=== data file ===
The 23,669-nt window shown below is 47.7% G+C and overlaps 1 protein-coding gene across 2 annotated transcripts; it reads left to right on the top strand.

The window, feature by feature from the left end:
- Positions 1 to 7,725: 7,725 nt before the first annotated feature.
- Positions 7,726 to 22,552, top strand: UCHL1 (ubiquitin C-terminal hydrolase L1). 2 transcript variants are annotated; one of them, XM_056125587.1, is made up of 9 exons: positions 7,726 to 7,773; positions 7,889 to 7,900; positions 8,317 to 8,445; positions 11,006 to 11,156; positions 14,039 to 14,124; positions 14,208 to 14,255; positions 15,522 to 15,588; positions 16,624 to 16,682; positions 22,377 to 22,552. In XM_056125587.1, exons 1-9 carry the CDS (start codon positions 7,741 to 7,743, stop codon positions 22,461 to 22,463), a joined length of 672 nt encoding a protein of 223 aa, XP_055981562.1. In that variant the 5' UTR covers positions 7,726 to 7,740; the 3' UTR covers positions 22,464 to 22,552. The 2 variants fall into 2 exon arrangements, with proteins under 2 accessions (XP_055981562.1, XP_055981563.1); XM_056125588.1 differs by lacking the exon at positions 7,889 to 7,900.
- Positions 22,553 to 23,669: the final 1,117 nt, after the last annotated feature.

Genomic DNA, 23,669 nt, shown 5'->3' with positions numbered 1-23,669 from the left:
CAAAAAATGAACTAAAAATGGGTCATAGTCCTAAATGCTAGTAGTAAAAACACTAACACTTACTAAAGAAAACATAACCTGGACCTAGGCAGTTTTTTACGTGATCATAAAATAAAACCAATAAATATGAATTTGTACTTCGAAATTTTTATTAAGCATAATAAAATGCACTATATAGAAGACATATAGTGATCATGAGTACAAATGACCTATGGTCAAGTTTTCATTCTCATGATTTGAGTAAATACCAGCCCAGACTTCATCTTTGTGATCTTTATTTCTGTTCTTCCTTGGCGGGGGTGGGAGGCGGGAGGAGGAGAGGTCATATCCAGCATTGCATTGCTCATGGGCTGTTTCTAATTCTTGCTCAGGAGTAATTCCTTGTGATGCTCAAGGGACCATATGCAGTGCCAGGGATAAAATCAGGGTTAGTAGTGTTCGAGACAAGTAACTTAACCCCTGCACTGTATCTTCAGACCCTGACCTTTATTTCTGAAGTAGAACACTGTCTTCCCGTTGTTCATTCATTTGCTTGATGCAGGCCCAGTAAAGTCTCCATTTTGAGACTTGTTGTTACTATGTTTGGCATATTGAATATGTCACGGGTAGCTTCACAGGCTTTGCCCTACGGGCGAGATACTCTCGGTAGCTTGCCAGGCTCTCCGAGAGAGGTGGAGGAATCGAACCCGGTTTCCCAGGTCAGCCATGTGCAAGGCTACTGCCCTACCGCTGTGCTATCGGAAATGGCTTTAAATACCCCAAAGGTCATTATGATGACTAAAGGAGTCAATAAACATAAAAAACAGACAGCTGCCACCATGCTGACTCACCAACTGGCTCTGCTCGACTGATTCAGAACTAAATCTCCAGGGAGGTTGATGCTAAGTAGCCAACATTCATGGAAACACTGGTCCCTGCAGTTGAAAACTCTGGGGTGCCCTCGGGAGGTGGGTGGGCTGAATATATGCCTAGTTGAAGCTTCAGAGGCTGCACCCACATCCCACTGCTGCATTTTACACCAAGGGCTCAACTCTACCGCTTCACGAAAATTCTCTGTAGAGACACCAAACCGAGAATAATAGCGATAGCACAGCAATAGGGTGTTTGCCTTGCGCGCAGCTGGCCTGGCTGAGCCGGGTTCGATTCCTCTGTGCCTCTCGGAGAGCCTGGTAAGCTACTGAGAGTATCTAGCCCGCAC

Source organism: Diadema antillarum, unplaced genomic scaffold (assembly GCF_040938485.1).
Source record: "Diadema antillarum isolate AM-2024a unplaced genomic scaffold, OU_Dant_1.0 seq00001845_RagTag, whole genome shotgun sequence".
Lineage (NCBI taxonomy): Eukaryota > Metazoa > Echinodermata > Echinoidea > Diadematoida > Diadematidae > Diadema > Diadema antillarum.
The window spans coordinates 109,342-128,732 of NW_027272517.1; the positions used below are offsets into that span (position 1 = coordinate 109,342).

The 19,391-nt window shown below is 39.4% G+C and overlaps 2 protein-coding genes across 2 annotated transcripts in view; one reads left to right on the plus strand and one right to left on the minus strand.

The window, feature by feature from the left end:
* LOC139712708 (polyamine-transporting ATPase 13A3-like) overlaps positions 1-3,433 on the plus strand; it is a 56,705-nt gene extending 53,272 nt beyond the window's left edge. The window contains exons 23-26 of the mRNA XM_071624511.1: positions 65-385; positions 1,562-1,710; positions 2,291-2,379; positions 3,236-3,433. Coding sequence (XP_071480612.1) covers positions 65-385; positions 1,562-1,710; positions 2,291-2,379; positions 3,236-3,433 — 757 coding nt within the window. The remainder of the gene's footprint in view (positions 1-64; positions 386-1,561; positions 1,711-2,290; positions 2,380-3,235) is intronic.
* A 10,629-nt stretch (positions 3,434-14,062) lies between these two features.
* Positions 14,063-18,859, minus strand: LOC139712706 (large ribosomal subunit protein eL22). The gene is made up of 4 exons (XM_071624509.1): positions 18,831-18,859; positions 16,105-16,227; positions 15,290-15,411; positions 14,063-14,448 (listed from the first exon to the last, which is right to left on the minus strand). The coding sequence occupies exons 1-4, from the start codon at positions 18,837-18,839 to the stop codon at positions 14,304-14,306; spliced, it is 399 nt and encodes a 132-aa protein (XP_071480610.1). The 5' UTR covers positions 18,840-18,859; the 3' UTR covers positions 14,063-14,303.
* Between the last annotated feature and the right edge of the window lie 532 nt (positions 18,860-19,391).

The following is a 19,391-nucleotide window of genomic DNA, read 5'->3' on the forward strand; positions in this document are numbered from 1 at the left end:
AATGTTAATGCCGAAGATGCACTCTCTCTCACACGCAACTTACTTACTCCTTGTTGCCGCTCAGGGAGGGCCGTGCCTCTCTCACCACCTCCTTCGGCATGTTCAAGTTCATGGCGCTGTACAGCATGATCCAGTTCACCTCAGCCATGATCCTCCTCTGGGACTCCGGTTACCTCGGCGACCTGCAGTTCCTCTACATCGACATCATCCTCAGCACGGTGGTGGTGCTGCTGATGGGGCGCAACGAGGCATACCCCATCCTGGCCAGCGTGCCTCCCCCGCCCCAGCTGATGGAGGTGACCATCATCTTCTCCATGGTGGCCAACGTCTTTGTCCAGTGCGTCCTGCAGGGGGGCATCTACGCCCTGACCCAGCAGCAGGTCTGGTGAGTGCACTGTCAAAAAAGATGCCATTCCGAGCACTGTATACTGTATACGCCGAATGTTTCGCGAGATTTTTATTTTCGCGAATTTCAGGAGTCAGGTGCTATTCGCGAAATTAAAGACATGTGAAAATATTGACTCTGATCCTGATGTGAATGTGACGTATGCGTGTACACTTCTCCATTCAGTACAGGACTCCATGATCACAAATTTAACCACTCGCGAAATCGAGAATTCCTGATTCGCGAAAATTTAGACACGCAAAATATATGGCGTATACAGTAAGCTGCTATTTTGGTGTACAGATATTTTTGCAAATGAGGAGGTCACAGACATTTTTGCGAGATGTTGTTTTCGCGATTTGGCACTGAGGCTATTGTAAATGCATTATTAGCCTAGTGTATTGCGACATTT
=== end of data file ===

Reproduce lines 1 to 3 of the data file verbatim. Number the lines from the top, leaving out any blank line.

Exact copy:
The 23,669-nt window shown below is 47.7% G+C and overlaps 1 protein-coding gene across 2 annotated transcripts; it reads left to right on the top strand.

The window, feature by feature from the left end:
- Positions 1 to 7,725: 7,725 nt before the first annotated feature.